Second, prevention does begin at home. Yes, parents are often the blame. If I cram my face full of fast-food, eat 2 or 3 servings at dinner, and inhale a bag of chips in one sitting - then I'm showing my children that kind of behavior is OK. It's not OK. I'm the one doing the damage - and it's my duty to fix that damage.
Third, and I'm going to maybe piss a few people off here, not all overweight children turn in to overweight adults nor do all skinny children turn in to skinny adults. Sometimes, there are other factors that do come in to play and even though the easiest thing to do is blame the parents, it doesn't fit all situations.
I will use my family as the scenario for this point. I am the oldest of 6 children. Three are girls, three are boys. The last two are much younger than the other four, so I'm only going to talk about the oldest four siblings, right now. When we were young, we ate the same foods. My parents were far from being "healthy minded" people. We ate large portions. We ate candy. We ate a lot of snacks. My sister and I were always on the chubby side. Far from what I would consider "fat" but we had a little extra weight on us. One of my brothers also had a chubby side, one was always skinny. Once my "chubby" brother reached a growth spurt at around 10, he slimmed out nicely. So, there were two chubby girls, two skinny boys. Same family, same foods.
In high school, I weighed about 140lbs. That was considered "fat". My brothers were both athletic. They played football and basketball. I was in the band. My sister chose not to participate in any extra curricular activity. So, of course, they toned up nicely. Even though they both ate like horses, they were able to maintain a healthy physic. My sister and I opted for other activities that involved less exercise, but I still wouldn't consider either of us to be extremely overweight..even if the "norm" that was portrayed by other girls of our age was to weigh 90lbs when we were 16.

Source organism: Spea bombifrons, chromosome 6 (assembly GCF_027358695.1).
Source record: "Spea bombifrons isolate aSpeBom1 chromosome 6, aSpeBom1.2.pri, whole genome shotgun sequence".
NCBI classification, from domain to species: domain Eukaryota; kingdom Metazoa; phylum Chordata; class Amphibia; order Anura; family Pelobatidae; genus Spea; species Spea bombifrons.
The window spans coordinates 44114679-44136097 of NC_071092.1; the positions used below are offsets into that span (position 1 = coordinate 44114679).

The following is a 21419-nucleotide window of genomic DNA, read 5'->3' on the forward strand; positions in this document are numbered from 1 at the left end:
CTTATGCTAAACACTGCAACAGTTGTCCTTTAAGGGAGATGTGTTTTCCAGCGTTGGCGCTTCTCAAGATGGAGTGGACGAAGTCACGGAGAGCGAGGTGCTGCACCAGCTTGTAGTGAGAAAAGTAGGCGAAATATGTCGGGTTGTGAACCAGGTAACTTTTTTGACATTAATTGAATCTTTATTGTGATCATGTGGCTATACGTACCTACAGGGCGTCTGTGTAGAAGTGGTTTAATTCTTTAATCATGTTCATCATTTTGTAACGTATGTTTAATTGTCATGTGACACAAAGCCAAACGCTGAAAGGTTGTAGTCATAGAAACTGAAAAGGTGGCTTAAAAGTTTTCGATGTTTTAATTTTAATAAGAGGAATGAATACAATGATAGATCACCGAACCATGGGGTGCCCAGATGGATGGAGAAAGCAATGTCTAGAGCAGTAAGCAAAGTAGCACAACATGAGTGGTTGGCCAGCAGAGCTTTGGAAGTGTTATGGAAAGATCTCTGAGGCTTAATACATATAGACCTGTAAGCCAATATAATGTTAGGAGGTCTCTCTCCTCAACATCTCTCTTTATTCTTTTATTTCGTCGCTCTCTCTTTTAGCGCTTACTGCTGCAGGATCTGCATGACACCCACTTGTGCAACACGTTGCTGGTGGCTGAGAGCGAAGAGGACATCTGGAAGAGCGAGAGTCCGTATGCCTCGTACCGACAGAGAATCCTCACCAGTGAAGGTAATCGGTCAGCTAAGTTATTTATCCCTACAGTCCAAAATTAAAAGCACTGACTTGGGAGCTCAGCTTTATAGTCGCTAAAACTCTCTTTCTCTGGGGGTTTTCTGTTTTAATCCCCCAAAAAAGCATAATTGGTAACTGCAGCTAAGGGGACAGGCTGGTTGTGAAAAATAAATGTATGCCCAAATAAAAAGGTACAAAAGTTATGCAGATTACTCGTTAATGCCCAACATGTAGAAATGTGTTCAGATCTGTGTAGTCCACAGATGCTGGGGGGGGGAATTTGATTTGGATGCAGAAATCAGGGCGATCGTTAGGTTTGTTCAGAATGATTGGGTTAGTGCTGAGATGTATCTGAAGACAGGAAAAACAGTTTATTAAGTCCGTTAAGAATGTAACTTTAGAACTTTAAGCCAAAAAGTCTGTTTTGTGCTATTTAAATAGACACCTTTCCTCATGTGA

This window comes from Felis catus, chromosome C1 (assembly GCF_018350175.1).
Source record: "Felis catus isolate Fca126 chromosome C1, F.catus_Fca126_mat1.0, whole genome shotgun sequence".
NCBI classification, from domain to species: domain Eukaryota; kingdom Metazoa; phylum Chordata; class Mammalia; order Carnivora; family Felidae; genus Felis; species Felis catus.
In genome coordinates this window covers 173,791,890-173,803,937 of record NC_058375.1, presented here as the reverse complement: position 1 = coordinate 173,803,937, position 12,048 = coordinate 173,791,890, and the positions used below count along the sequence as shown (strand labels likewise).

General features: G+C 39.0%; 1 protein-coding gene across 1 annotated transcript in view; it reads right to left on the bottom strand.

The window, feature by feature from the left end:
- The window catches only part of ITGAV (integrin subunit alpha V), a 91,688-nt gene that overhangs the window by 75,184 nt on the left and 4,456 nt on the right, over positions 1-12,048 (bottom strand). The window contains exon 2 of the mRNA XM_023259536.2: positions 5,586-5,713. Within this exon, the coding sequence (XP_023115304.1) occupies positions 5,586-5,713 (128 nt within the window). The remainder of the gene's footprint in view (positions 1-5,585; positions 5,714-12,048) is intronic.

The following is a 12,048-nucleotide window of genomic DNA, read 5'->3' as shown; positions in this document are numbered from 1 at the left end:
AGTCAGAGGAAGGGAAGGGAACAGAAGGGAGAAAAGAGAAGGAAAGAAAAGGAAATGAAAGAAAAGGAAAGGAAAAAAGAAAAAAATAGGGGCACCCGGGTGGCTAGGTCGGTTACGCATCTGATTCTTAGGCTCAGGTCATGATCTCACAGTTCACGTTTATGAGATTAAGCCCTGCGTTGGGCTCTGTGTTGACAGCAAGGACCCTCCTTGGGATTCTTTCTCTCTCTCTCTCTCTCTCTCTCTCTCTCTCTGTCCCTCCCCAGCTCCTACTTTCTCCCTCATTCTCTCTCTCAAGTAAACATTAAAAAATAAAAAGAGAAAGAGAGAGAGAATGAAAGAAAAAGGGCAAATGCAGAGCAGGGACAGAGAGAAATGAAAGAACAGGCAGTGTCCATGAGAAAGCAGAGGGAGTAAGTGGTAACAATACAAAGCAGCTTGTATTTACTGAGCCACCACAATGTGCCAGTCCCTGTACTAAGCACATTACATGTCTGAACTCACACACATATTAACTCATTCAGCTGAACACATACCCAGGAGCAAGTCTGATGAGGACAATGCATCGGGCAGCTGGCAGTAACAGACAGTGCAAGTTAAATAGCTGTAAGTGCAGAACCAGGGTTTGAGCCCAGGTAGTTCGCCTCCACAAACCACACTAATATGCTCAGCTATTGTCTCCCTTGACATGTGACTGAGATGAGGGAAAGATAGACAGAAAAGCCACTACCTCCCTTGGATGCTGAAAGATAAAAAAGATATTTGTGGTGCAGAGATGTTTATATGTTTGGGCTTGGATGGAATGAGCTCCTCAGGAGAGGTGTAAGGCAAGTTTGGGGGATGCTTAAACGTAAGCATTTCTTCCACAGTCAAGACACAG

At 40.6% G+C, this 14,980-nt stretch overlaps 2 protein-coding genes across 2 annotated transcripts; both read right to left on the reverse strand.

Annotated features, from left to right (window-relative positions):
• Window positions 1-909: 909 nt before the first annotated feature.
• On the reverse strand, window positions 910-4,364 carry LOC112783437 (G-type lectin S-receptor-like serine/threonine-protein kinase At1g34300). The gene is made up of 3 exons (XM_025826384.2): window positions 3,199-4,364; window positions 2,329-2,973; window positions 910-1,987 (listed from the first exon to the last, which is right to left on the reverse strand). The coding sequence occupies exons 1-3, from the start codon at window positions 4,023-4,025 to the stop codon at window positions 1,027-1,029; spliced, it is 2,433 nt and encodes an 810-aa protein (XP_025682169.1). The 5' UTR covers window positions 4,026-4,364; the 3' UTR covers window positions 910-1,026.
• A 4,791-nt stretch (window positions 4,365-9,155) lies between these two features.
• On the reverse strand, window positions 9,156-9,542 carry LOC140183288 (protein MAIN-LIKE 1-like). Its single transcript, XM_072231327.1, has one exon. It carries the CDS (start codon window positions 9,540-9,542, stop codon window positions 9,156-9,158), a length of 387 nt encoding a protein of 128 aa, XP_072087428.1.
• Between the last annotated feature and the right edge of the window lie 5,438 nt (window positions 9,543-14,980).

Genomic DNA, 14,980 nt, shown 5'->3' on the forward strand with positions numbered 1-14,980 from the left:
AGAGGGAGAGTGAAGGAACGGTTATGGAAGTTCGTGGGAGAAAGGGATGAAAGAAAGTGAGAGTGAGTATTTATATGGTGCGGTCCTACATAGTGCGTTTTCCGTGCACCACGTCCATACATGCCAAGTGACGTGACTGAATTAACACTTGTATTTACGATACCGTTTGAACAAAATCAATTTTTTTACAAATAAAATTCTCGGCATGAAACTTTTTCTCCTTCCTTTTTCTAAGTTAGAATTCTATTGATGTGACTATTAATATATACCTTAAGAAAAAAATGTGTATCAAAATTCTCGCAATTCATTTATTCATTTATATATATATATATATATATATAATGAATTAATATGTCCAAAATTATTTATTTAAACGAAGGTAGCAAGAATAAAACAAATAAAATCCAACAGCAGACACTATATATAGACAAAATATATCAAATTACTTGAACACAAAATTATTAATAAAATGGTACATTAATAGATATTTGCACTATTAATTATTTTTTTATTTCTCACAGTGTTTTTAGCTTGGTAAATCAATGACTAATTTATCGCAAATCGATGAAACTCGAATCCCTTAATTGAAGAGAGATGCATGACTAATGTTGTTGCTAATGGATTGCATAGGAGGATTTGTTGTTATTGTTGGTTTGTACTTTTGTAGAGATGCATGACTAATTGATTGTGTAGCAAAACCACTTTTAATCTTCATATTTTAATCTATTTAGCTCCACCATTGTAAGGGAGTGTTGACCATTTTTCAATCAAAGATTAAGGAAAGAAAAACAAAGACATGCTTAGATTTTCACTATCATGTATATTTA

Now, my sister and I are very heavy. My brothers are still very toned and slender. The worst damage to my sister and I happened after we moved away from home. After we had been through some very tough times, we turned to food. Don't remember that being something we learned from our parents, but it's how we chose to live with it.
Now, let's add my youngest brother and sister in to the mix. They were both on the chubby side as kids. Once getting in to junior high, they both started playing sports. Both are basketball crazy. My parents feed them the same way my other siblings and I were fed growing up. Large portions, a lot of fried food. My sister started feeling the pressure from other girls in her grade that weighed 90lbs. She was at that 140lbs mark, right where I was at that age. She started to hate herself and the way she looked. Oh, I forgot to mention that my sister was 5'6" at the age of 14 and is now around 5'8". She started skipping meals. She started crash dieting. She now weighs around 110lbs, at 5'8" tall - and still thinks she has weight to lose. Is that healthy? NO!